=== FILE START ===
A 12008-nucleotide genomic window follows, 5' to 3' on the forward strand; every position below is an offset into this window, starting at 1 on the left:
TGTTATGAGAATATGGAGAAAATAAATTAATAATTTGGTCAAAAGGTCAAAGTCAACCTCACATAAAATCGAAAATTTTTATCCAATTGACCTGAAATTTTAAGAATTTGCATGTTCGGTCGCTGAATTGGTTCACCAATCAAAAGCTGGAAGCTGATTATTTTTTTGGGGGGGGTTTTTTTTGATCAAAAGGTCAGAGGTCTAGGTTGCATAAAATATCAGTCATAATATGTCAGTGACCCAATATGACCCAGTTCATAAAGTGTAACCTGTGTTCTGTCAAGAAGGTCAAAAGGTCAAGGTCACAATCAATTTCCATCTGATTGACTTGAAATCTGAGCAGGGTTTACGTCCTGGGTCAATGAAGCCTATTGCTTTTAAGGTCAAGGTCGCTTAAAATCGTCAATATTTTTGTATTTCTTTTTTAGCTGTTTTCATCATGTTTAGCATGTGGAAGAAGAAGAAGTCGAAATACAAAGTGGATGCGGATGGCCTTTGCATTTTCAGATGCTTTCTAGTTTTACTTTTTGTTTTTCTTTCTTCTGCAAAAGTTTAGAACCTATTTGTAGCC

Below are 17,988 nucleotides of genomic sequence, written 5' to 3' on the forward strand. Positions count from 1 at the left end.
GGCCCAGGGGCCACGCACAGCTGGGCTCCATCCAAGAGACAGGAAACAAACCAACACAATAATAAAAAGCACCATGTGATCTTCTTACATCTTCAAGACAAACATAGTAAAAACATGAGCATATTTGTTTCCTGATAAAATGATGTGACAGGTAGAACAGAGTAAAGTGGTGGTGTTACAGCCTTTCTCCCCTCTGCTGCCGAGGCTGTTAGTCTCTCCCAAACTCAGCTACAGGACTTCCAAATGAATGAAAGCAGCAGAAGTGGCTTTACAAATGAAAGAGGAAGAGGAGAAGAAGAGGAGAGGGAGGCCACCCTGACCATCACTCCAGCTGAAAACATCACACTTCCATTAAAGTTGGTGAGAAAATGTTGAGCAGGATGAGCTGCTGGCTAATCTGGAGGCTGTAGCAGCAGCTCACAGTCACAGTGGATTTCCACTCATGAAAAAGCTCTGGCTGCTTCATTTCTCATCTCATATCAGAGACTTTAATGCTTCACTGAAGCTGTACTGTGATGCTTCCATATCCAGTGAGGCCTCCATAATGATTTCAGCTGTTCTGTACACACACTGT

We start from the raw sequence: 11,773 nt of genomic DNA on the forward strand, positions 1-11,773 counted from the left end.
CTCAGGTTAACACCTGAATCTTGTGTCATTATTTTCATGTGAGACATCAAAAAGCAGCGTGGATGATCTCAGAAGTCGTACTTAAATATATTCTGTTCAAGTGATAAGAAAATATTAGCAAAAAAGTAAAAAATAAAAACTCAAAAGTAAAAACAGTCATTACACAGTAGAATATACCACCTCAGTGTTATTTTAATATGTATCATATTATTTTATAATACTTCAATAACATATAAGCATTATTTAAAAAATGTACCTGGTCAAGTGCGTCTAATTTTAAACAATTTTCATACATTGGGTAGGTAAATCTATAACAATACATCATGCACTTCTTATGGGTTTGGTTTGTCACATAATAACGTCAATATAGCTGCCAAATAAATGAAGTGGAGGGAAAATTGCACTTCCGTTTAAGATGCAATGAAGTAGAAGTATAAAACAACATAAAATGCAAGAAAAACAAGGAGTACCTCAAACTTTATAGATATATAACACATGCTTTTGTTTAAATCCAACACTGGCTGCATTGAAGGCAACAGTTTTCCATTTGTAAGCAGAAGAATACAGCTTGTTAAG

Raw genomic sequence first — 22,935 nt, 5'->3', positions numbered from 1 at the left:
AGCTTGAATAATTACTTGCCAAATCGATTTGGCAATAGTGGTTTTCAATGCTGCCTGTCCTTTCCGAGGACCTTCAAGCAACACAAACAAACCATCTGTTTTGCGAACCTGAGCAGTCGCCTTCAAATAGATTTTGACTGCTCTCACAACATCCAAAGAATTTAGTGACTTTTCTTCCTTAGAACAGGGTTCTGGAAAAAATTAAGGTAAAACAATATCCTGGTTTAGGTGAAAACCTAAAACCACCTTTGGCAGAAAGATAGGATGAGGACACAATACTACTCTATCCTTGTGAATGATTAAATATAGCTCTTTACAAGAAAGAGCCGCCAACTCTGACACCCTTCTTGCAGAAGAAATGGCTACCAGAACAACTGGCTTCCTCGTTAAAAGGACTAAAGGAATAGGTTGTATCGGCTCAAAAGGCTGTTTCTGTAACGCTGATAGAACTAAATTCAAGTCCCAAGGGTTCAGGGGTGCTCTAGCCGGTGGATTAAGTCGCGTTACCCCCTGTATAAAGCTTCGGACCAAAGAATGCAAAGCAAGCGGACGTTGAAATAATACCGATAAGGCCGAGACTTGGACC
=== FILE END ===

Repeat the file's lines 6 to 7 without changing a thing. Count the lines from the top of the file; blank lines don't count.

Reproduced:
CTCAGGTTAACACCTGAATCTTGTGTCATTATTTTCATGTGAGACATCAAAAAGCAGCGTGGATGATCTCAGAAGTCGTACTTAAATATATTCTGTTCAAGTGATAAGAAAATATTAGCAAAAAAGTAAAAAATAAAAACTCAAAAGTAAAAACAGTCATTACACAGTAGAATATACCACCTCAGTGTTATTTTAATATGTATCATATTATTTTATAATACTTCAATAACATATAAGCATTATTTAAAAAATGTACCTGGTCAAGTGCGTCTAATTTTAAACAATTTTCATACATTGGGTAGGTAAATCTATAACAATACATCATGCACTTCTTATGGGTTTGGTTTGTCACATAATAACGTCAATATAGCTGCCAAATAAATGAAGTGGAGGGAAAATTGCACTTCCGTTTAAGATGCAATGAAGTAGAAGTATAAAACAACATAAAATGCAAGAAAAACAAGGAGTACCTCAAACTTTATAGATATATAACACATGCTTTTGTTTAAATCCAACACTGGCTGCATTGAAGGCAACAGTTTTCCATTTGTAAGCAGAAGAATACAGCTTGTTAAG

Raw genomic sequence first — 22,935 nt, 5'->3', positions numbered from 1 at the left: